Home' Defence Magazine : Issue 8 2010 Contents Never before has cyber and information security
been more crucial to Defence than it is now.
DEFENCE SIgNALS DIRECTORATE
By Mathew Hinge
In 2008, one USB stick infected with malicious
software compromised the US Central Command
information systems in the Middle East.
The USB was inserted into a laptop resulting
in malicious code moving from the unclassified
network to classified systems. This was a
serious breach of US Military computers, and
could potentially have resulted in the large
scale theft of classified information by a foreign
This year in Australia, the Australian Parliament
House website became unavailable for
approximately 50 minutes due to a coordinated
effort to crash the site by individuals belonging to
the Anonymous group.
Anonymous is a community of internet users who
protested against the Government’s proposed
internet website filter by flooding the Parliament
House site with more communication requests
than it could handle. Anonymous also targeted the
Prime Minister’s website in this intrusion, and sent
spam emails to departmental staff.
The cyber security threat is not an emerging
problem; it is here with us now. Cyber threats
to Defence and wider government information
systems are real, and evolving at a dramatic rate.
Operating in cyberspace exposes government
information and systems to serious security risks
and appropriate measures must be taken.
The Defence Signals Directorate (DSD) is at the
frontline of Australia’s defence in the cyber realm.
It does this by helping to detect, prevent and
guard against threats from cyberspace. DSD
also provides vital support to Defence and other
Government departments to help improve and
maintain the security of information.
DSD’s First Assistant Secretary for Cyber and
Information Security, Mike Burgess, warns that if
an organisation is connected to the internet, it is
susceptible to computer intrusion.
DSD is a key player in the Australian Government’s
Cyber Security Strategy. The strategy aims to
maintain a secure, resilient and trusted electronic
operating environment that supports Australia’s
national security and maximises the benefits of the
DSD plays a strong, collaborative role in the
partnership approach to cyber security across all
Australian governments, the private sector and the
broader Australian community.
“Cyber and information security is a vital area
in DSD, relying on unique skills and intelligent
people. This is highlighted by the establishment
of the Cyber Security Operations Centre, or
“CSOC” as it is known across Australian
government,” Mr Burgess said.
The CSOC was established in accordance
with the 2009 Defence White Paper and is the
centrepiece of Defence’s Cyber Security efforts.
It provides situational awareness with an
enhanced capacity to detect and rapidly respond
to cyber security incidents. Like a hospital
emergency room, it brings together the resources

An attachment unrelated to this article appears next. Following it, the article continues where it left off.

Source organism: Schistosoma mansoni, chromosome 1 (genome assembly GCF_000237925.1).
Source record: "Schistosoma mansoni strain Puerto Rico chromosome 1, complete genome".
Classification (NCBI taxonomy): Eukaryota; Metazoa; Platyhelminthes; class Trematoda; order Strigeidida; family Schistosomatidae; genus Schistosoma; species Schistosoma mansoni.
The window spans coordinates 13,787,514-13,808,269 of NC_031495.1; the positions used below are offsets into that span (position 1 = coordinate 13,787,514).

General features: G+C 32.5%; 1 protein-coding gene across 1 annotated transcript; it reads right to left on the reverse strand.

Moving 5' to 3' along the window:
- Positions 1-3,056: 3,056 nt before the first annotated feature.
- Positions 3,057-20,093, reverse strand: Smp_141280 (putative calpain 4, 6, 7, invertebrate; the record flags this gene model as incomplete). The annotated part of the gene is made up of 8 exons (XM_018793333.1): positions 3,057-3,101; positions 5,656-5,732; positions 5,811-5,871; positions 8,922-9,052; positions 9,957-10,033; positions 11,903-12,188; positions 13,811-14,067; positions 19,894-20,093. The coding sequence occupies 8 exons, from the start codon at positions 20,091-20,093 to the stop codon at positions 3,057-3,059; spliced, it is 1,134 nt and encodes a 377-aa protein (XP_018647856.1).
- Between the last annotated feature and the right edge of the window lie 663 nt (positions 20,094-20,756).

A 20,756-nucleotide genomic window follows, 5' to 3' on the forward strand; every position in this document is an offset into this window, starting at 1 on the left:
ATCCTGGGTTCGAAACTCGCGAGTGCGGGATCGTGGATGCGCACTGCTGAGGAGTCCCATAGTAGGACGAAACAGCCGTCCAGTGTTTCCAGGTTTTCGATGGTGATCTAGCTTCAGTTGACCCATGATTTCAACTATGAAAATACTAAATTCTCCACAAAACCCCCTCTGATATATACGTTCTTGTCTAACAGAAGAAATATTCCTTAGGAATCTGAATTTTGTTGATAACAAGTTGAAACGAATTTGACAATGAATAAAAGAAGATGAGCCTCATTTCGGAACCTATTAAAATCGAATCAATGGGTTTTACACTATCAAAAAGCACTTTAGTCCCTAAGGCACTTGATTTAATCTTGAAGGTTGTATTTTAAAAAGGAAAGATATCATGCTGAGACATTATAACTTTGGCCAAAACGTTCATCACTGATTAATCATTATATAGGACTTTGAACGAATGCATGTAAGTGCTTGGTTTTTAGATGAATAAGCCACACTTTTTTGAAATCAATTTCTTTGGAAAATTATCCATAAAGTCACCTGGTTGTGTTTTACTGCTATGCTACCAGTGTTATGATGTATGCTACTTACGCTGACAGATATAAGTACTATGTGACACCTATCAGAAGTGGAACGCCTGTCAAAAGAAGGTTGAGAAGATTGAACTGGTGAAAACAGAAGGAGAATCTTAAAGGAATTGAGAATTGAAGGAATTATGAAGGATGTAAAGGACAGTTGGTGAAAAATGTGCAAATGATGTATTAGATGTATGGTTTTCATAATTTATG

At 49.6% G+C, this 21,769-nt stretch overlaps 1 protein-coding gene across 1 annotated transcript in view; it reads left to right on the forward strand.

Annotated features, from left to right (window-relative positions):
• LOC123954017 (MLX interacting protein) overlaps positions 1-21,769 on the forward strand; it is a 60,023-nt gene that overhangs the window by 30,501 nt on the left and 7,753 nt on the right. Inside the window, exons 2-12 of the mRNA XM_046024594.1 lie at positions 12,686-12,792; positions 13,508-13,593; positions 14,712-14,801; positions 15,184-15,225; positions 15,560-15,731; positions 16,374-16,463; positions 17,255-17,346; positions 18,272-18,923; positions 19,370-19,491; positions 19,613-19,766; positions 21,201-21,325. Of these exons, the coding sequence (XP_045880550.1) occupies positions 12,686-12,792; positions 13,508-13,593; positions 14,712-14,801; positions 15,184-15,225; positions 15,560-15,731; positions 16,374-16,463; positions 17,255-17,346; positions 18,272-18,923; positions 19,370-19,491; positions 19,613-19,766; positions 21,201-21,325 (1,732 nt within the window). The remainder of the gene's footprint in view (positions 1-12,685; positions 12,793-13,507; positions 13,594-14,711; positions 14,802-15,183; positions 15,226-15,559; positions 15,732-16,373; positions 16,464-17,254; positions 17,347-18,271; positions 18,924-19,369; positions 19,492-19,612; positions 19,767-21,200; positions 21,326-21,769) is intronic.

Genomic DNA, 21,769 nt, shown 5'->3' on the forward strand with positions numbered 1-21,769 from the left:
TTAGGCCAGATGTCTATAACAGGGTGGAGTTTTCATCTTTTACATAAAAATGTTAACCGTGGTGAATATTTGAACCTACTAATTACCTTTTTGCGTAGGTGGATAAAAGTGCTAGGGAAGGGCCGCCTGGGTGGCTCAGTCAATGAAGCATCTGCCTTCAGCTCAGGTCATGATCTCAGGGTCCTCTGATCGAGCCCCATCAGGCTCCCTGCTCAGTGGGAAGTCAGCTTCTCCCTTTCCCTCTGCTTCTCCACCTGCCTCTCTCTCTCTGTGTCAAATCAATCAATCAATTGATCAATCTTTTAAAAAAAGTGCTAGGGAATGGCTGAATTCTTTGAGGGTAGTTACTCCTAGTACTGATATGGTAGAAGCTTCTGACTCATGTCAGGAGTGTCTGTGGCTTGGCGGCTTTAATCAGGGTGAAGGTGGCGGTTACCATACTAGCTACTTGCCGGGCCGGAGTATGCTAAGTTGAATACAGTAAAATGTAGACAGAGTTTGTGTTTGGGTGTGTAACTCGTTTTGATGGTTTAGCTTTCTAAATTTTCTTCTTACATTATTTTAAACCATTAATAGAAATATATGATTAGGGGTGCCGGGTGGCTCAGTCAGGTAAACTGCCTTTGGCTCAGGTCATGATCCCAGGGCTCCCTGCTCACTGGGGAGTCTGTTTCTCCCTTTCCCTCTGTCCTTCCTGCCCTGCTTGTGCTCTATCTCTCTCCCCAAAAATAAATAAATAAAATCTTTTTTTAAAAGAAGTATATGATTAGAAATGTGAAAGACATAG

and expertise required to counter a crisis.
While this capability resides within DSD and
provides cyber warfare support to ADF operations,
it is not solely a DSD operation. It brings together
capabilities of Defence, ASIO, the AFP, and the
Attorney-General’s Department. Each agency
brings different expertise to work in partnership to
respond to critical incidents.
The centre is staffed by DSD’s highly-skilled
information security experts, software engineers,
analysts and computer scientists.
Staff also represent many areas of
Defence including members of the ADF,
the Defence Science and Technology Organisation
and the Defence Intelligence Organisation. It
also works closely with the Defence Network
Operations Centre to support Defence operations
Through the CSOC, DSD is aware of
intrusion activity against Australian Government
networks that have led to the loss of information
in some cases.
To combat this, DSD devised “Strategies
to Mitigate Targeted Cyber Intrusions”, a list
of 35 strategies in order of effectiveness.
At least 70 per cent of the cyber intrusions
DSD responded to in the last 12 months could have
been avoided if organisations had implemented
the top four DSD mitigation strategies.
There is no single magic bullet for cyber security.
As Australia’s information is at risk from cyber
exploitation, it is essential that we have an
effective cyber defence capability. DSD is working
with Government and industry to ensure that cyber
security is now a top priority for Australia.
How to avoid cyber intrusions
DSD’s top four tips:
1. patching operating systems and applications using auto-updates
2. patching third-party applications such as PDF readers, Active X objects and web browser plug-ins
3. restricting admin privileges to users who need them, and
4. white-listing approved applications to prevent unapproved programs from running.
is a vital area in DSD,
relying on unique skills
and intelligent people.
This is highlighted
by the establishment
of the Cyber Security
or CSOC as it is known
– DSD’s First Assistant Secretary
for Cyber and Information Security,
LefT: Defence Signals Directorate Cyber Security Operations Centre, located in the Defence Signals Directorate,
was officially opened on 15 January 2010.
Photo: Bryan Doherty
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